It should make for lots of fun!

4.  “Follow the leader” business methodologies

We’re also witnessing the more rapid emergence of new ways of doing business, and it’s leading us to a time in which companies have to instantly be able to copy any move by their competition – or risk falling behind.

For example, think about what is going on in retail, with one major trend defining the future: the Apple checkout process. Given what they’ve done, it seems to be all of a sudden, cash registers seemed to become obsolete. And if you take a look around, you’ll notice a trend in which a lot of other retailers are scrambling to duplicate the process, trying to link themselves to the cool Apple cachet.

That’s the new reality in the world of business — pacesetters today can swiftly and suddenly change the pace and structure of an industry, and other competitors have to scramble to keep up.  Consider this scenario: Amazon announces a same day delivery in some major centres. Google and Walmart almost immediately jump on board. And in just a short time, retailers in every major city are going to have be able to play the same game!

Fast format change, instant business model implementation, rapid fire strategic moves. That’s the new reality for business, and it’s the innovators who will adapt.

5. All interaction — all the time!

If there is one other major trend that is defining the world of retail and shopping, take a look at all the big television screens scattered all over the store! We’re entering the era of constant video bombardment in the retail space. How fast is the trend towards constant interaction evolving? Consider the comments by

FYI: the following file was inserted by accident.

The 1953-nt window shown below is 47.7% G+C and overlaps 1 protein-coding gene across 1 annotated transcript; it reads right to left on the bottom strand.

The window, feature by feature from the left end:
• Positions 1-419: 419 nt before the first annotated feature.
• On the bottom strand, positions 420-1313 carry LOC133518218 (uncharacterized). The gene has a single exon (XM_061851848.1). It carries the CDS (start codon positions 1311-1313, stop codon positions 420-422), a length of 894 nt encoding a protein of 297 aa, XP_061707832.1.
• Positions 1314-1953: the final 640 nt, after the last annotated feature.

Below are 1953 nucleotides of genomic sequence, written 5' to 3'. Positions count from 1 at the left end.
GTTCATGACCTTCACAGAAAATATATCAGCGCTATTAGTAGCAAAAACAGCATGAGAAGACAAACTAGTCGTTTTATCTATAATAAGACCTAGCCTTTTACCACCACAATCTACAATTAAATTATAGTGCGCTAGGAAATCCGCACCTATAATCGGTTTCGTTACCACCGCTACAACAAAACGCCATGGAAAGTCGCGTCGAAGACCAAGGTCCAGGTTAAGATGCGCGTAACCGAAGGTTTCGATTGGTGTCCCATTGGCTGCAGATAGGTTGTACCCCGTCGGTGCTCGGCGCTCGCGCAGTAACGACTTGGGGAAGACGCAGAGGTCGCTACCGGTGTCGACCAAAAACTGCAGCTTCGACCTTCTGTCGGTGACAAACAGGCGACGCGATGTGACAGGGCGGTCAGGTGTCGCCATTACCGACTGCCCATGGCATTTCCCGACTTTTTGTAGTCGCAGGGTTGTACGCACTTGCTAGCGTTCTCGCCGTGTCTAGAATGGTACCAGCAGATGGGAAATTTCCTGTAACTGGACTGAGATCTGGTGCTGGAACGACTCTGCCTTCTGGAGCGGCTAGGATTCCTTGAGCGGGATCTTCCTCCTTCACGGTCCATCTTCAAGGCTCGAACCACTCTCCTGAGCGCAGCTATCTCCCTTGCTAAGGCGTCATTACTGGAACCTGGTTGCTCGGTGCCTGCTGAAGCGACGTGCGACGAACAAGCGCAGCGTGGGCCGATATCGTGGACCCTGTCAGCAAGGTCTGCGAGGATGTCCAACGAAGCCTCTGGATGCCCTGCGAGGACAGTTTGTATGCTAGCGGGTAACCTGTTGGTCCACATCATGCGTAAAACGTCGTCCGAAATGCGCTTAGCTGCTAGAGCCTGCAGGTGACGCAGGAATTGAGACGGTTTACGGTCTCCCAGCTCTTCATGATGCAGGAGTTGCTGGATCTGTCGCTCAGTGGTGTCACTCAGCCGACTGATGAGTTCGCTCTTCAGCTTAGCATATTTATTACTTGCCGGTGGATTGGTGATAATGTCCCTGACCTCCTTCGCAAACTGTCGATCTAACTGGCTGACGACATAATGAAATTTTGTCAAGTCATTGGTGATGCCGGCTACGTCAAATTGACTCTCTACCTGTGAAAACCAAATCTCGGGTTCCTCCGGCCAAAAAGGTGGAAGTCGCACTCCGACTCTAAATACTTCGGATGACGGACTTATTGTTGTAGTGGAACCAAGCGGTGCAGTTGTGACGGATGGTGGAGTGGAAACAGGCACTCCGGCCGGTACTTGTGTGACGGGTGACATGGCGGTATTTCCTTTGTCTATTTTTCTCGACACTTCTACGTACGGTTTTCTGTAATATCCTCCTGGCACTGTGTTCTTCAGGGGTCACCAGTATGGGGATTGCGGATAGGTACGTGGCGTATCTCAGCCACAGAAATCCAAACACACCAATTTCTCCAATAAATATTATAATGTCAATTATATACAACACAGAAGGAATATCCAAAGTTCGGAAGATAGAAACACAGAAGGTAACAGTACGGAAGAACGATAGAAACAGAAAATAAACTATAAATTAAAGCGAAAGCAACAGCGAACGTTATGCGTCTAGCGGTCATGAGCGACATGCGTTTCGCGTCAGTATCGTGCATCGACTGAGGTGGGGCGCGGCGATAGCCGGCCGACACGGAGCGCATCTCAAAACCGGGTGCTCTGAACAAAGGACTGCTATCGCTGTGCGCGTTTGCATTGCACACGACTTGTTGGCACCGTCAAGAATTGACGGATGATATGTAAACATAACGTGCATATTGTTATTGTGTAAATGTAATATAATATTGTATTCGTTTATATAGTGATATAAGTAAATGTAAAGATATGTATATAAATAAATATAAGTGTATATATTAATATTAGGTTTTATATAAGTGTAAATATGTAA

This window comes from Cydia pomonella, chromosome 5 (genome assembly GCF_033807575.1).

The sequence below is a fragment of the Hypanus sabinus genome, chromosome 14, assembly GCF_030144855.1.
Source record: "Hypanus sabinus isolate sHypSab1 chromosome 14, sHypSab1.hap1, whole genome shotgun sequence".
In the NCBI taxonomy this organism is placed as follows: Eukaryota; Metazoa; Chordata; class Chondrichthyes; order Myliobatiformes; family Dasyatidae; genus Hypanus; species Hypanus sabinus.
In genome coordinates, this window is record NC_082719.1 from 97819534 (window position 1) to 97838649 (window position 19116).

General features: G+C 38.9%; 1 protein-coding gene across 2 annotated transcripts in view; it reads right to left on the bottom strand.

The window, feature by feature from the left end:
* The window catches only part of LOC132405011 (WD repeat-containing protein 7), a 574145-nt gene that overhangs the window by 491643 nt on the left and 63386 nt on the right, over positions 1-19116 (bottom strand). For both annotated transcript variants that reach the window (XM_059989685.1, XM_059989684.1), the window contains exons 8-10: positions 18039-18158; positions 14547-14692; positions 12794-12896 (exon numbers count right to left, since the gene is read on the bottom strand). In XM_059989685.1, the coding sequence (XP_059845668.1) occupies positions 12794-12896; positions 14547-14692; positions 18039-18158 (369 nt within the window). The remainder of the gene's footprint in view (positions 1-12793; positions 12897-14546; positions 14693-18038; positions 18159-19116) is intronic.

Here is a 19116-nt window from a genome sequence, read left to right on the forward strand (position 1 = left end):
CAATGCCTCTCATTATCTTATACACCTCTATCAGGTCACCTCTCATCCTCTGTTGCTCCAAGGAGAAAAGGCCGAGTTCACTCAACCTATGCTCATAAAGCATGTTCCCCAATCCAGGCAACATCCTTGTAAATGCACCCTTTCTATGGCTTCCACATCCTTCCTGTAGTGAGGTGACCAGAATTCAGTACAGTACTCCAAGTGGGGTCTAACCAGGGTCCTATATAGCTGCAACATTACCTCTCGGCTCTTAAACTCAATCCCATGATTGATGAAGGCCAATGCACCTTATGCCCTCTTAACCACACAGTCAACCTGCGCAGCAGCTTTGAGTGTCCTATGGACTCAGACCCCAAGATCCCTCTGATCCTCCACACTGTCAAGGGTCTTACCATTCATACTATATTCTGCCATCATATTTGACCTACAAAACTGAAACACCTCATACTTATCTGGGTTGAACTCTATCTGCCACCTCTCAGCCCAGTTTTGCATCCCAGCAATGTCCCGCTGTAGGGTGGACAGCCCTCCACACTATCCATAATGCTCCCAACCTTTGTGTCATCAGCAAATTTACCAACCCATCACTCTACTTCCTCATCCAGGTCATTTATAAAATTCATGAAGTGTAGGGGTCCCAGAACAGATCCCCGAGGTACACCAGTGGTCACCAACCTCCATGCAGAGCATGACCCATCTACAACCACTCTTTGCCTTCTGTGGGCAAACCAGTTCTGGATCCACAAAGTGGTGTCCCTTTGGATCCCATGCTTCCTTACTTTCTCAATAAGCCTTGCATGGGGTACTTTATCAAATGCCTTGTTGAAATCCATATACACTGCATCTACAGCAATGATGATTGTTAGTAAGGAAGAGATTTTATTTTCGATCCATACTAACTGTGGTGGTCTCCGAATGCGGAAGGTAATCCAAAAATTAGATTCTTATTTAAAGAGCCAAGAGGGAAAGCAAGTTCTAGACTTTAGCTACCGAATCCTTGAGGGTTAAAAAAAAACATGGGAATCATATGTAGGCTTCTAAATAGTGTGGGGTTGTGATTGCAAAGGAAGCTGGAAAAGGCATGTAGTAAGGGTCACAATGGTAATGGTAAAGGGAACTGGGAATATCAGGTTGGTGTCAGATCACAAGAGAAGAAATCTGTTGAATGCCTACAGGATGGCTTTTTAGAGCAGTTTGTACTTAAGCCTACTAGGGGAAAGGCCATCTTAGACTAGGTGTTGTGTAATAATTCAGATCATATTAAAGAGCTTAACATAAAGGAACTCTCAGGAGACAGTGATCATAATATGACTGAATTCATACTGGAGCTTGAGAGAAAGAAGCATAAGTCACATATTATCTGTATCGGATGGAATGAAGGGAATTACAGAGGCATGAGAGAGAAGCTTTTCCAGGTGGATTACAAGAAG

Ron Boire, the new Chief Marketing Officer for Sears in the US (and former chief executive of Brookstone Inc.): “My focus will really be on creating more and better theatre in the stores.”

We are going to see a linking of this ‘in-store theatre’ with our mobile devices and our social networking relationships. Our Facebook app for a store brand (or the fact we’ve ‘liked’ the brand) will know we’re in the store, causing a a customized commercial to run, offering us a personalized product promotion with a  hefty discount. This type of scenario will be here faster than you think!

6. Products reinvented

Smart entrepreneurs have long realized something that few others have clued into : the future of products is all about enhancement through intelligence and connectivity. Nail those two aspects, and you suddenly sell an old product at significantly higher new prices.

Consider the NEST Learning Thermostat. It’s design is uber-cutting edge, and was in fact dreamed up by one of the key designers of the iPad. It looks cool, it’s smart, connected, and there’s an App for that! Then there is a Phillips Hue Smart LED Lightbulb, a $69 light bulb that is uber-smart, connected, and can be controlled from your mobile device. Both are sold at the Apple store!

Or take a look at the Whitings Wi-Fi Body Scale. Splash a bit of design onto the concept of a home weigh scale, build it with connectivity, link it to some cool online graphs and you’ve got a device that will take your daily weight, BMI and body-fat-mass tracking into a real motivational tool.  Where is it sold? Why, at the Apple store too!

Do you notice a trend here?

7. Careers reinvented